Does the recovery community inadvertently contribute to the stigma of addiction? by Tom Horvath, Ph.D., ABPP Although the recovery community opposes stigmatizing individuals with addiction, the widespread use of the labels “addict” and “alcoholic,” and the view that addiction is a disease, actually contribute to the stigma of addiction. Alternative language, suggested here, could work against stigma rather than contribute to it. What is stigma? The Oxford English Dictionary defines stigma as 1) “a mark made upon the skin by burning with a hot iron (rarely, by cutting or pricking) as a token of infamy or subjection,” 2) “a mark of disgrace or infamy; a sign of severe censure or condemnation, regarded as impressed on a person or thing; a ‘brand,’” (this meaning is introduced as...
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  • Addiction is a Habit Not a Disease

    Posted on January 14, 2016
    Addiction as a Disease In the traditional addiction approach, which used by almost all treatment programs and support groups in the United States, addiction is a medical and spiritual problem. Attending Alcoholics Anonymous (AA) or other 12-step groups is seen as necessary for recovery. AA’s 12 steps describe how recovery occurs by turning over one’s will and one’s life to the care of a higher power (God, as understood by each individual). A Fresh Perspective But there is an alternative viewpoint, in which addiction in its varying degrees is an extreme version of habit. Overcoming addiction then occurs using the same processes by which one changes other habits. To be sure, severe addiction can result in horrendous consequences, but even severe addiction can be changed using normal hu...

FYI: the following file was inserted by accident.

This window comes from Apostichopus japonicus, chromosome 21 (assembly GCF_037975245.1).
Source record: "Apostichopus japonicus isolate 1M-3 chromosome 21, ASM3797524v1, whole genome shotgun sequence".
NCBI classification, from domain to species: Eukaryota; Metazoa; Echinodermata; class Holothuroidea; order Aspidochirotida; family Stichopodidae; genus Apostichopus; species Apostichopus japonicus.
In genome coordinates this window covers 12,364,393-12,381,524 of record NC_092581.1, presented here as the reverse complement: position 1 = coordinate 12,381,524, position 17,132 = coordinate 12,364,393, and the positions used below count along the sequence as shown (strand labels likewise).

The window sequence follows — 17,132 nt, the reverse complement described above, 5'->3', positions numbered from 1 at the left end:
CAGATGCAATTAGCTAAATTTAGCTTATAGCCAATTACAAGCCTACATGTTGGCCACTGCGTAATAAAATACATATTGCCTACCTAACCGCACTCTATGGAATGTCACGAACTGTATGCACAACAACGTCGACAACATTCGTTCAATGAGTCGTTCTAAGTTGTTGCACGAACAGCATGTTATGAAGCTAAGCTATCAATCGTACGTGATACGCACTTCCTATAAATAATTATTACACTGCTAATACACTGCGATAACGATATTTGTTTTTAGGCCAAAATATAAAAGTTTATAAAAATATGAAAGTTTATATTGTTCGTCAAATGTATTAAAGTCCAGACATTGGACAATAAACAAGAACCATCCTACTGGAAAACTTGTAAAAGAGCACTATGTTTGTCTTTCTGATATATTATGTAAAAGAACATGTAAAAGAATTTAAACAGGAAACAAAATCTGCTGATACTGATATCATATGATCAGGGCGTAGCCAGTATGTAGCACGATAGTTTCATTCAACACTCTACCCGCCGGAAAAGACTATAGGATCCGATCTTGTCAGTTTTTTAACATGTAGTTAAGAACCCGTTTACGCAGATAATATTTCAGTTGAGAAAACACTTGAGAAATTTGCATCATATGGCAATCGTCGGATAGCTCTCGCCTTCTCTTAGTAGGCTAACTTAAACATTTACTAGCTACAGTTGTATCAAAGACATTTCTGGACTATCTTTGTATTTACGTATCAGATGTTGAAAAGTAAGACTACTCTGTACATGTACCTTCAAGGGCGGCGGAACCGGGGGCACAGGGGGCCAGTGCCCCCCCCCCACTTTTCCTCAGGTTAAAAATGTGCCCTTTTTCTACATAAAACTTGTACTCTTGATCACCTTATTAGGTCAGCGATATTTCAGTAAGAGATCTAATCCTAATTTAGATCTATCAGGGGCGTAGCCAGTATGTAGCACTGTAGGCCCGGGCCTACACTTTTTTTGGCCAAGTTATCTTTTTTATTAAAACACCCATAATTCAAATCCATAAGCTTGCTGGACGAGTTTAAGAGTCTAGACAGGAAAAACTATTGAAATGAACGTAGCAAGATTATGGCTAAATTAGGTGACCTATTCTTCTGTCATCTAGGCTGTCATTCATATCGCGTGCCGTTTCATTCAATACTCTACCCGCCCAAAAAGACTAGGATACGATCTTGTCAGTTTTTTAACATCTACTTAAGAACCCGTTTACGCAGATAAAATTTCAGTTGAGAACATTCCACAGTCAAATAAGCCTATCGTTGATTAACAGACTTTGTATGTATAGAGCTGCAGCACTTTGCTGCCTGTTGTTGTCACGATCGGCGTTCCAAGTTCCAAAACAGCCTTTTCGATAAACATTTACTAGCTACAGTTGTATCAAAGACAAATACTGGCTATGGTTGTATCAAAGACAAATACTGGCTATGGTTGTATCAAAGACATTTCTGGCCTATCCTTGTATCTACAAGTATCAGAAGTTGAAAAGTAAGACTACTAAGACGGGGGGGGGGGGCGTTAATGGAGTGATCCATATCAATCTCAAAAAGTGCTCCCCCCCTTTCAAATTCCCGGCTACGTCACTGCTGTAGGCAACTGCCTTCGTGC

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  • Is Addiction a Disease?

    Posted on January 14, 2016
    Is Addiction a Disease? If you believe addiction is a disease, you won’t like this article.  I am writing for individuals who are not sure what to believe about addiction.  My hope is to persuade you that addiction is not a disease, but a type of habit you can learn to change just as you change other habits. With the substantial attention given lately to pictures of the brain on drugs, it would be easy to overlook the fact that the brain will look different moment to moment, and that anything we do (or take into our bodies) will show up somehow in a brain picture.  That different parts of the brain “light up” for different experiences is a basic fact of interest to neuroscientists, but what does it mean? Is addiction a disease? Then How Do You Stop? Let’s approach the question...